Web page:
That one hook has broken off. Almost completely.
I don’t think anyone could properly rate Everquest. There’s so many different variables when it comes to the game that it’s hard to rate it. There’s the solo game, the two/three boxing game, grouping game, small raiding game and large scale raiding game. Then you have to consider the hardcore players, who play 50+ hours a week, and the casual gamers, who play every so often. You’d have to have been immersed in every possible to understand it all as a whole. If you’ve played as a casual grouper for years and never experienced a high end raiding situation, you’re missing out on a major portion of the game. You could only rate what you played, and considering that I’ve done just about each of the variables, I don’t think I could rate the game still. Something like Final Fantasy XIV could be more easily reviewed, as the game slaps you in the face at every corner, pushing the player to forever put it aside with the likes of Champions Online, Star Trek Online and Vanguard. With Everquest, while the early game had its punishing side, the experience turned into a vibrant one once you got the hang of the plethora of additions, elements and after meeting a few new acquaintances.
I’ve barely touched the tip of the iceberg with my recollections of this massive multiplayer experience. The people I’ve met, the raids I’ve participated in, as well as led, the wild near death situations I’ve faced with my warrior, and so on. These are once in a lifetime gaming moments that, unless recorded, will forever live in the minds and hearts of those who’ve participated, though they make for some great lazy Sunday afternoon storytelling….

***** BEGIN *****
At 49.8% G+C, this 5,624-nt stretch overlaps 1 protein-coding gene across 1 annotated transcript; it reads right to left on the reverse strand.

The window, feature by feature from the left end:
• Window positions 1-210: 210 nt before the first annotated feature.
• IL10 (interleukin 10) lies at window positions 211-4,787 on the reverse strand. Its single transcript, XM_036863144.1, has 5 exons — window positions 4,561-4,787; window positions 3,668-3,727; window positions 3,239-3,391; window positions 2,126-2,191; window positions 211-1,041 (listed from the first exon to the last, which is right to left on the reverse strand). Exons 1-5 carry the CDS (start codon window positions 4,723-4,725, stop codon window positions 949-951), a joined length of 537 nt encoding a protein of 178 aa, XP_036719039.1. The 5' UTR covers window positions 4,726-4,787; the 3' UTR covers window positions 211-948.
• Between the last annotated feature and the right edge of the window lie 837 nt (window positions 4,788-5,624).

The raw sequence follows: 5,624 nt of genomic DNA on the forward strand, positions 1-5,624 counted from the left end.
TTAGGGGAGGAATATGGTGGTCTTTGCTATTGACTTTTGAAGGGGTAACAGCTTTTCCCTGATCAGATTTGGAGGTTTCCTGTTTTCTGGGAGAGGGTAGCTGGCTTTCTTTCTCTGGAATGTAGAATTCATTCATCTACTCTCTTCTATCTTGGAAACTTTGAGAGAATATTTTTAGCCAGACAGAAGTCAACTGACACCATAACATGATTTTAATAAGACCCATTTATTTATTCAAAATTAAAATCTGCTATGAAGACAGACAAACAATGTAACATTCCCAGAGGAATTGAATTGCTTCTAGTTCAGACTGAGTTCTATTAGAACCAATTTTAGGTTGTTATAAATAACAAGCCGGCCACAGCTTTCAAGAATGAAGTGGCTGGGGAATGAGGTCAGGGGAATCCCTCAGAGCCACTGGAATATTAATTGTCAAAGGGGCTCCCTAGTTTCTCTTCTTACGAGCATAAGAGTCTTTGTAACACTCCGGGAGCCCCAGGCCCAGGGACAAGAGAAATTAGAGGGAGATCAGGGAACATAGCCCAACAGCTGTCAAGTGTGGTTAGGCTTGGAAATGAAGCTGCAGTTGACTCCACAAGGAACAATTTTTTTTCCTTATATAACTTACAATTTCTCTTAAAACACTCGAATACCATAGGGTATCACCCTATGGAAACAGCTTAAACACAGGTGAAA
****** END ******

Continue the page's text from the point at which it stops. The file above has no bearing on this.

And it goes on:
Just to name a few of the truly memorable gaming experiences had:
- Tanking Vulak`Aerr, the end boss of The Temple of Veeshan (from the Scars of Velious expansion) for nearly a half hour straight without dying….a week before devs changed the way he was accessed.
- Tanking another one of The Temple of Veeshan’s denizens, Dozekar The Cursed, with no pants on. To explain this one would lessen the impact, as well as the joke of it.
- Obtaining the Ring of Dain Frostweaver IV, which at the time, was one of the most difficult items to obtain, and remains my all-time favorite item gained in an MMORPG.
- Being a part of a then smallest raid (21) to fell Ventani the Warder in Sleeper’s Tomb.
My experience will never be close to your experience, or his experience, or her experience. That’s the most intriguing aspect of Everquest — the experience you shape and mold, is one that will never be replicated, never to be duplicated. For some, it was a silly little game that made no impact. For others, including myself, not only did it leave a lasting mark in my gaming life, but introduced me to people that I still keep in contact with, have spent time with outside the game, went to Mets baseball games with, and a few that are close friends of mine. Sometimes I’m thrown aback when I think about how I’ve known several individuals through some silly game for most of my adult life, and in some cases, their whole adult life. The game was a ton of fun, when we all worked together and spent the time learning the fights. But honestly, I didn’t play to have a server first, to finish my epic 2.0 or anything like that. I played the game to spend time with friends and have a good time doing whatever it was we decided to do.
That’s the magic about Everquest….everyone has a different reason as to why they played the game. I so happened to have picked the most enriching.
Perhaps one day soon I’ll divulge in some of my travels throughout Norrath a bit more than I have today; recall the stories that turned mere mortals in the real world into the fiery knights and saviors in the fantasy realm. Perhaps I should write a book on the subject matter….
….and with that, the 365//365 video game review project has come to an end….